Is Brazil’s blocking of apps like WhatsApp consistent with the freedom of communication and the rights guaranteed under the Marco Civil da Internet? Today the Supreme Court of Brazil holds the first of two public hearings to consider that question. This consultation will provide arguments for the court’s decision on the issue, which will be critically important for determining the future of free expression in Brazil.
Blocking apps in Brazil
Over the past two years, local or regional judges in Brazil have ordered WhatsApp blocked nationwide three times. In each instance the blocking orders were issued to sanction WhatsApp for failing to turn over user data (the content of encrypted chat messages), but in fact impacted millions of Brazilian citizens, interfering with their right to communicate. Luckily, these broad, disproportionate orders only lasted for up to 72 hours, because in each case the higher courts in Brazil overturned the orders of the lower courts.
These blocking orders were possible under an interpretation of Article 12 of the Marco Civil, the Brazilian civil rights framework for the internet. Article 12 establishes a series of sanctions for internet services that fail to comply with data protection regulations. These sanctions include warnings, fines, and the temporary suspension of services, but only as an extreme measure. Some judges have taken the provisions in Article 12 to justify action outside of data protection, applying them to issues like failing to comply with a judicial request.
The public hearings on WhatsApp: stakeholders testify
Similar cases regarding the WhatsApp blocking orders have now been brought to the Supreme Court, the final interpreter of Brazil’s constitution and domestic legislation. The court will decide whether the interpretation of Article 12 of the Marco Civil that enabled the blocking is constitutional. Before doing that, the court is holding a hearing today, June 2, and a second hearing on Monday, June 5, to hear the testimony of 23 different stakeholders on this issue, including representatives from civil society, academia, the telecommunications sector, law enforcement, and the internet industry.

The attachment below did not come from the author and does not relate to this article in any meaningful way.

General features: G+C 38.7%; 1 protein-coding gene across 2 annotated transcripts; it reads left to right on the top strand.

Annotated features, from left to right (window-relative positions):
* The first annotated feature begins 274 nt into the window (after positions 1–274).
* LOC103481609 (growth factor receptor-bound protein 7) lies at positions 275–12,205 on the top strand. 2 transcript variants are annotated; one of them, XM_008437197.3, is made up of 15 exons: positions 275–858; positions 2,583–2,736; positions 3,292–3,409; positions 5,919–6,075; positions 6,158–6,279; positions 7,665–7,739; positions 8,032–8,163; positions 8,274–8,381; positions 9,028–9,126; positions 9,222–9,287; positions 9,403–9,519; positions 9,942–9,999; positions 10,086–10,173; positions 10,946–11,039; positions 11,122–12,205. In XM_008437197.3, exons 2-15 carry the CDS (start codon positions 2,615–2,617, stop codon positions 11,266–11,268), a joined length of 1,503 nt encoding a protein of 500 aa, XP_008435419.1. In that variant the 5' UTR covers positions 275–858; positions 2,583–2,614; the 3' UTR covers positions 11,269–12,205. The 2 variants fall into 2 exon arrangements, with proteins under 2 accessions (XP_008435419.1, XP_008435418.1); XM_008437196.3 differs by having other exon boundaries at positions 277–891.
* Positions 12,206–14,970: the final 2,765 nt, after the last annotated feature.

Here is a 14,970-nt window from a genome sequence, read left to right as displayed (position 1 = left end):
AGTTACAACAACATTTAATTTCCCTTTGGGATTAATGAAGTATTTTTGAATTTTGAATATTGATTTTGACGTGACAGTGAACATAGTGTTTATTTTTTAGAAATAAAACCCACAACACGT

What is at stake?
The Supreme Court of Brazil can settle the debate on the interpretation of Article 12. This would provide all stakeholders – including the end users in Brazil – with legal certainty surrounding the use and enjoyment of communications platforms. We expect the court to uphold the interpretation that every restriction of the freedom of expression must be provided for by law, and that these restrictions must also be necessary to protect an interest recognized under international law. It would follow that blocking applications is an extreme measure, and it should be used only if there are no other less harmful ways to achieve a legitimate aim. It is clear that ordering a block of millions of people as a sanction for non-compliance is both disproportionate and harmful for users.
What’s next? Follow the process!
The court made a wise decision in holding a public hearing on this issue. The best practices for governing the internet include listening to all stakeholders and holding open debates about the decisions that impact them.
We expect a decision from the court in the next few weeks. In the meantime, you can follow the hearings and find recordings of the discussion at the court’s YouTube channel. You can also follow the updates from the civil society groups that will testify at the hearing. They include our friends at Internet Lab, ITS Rio, CTS-FGV, Instituto Beta, and IDEC.
We will also keep you posted. Stay tuned.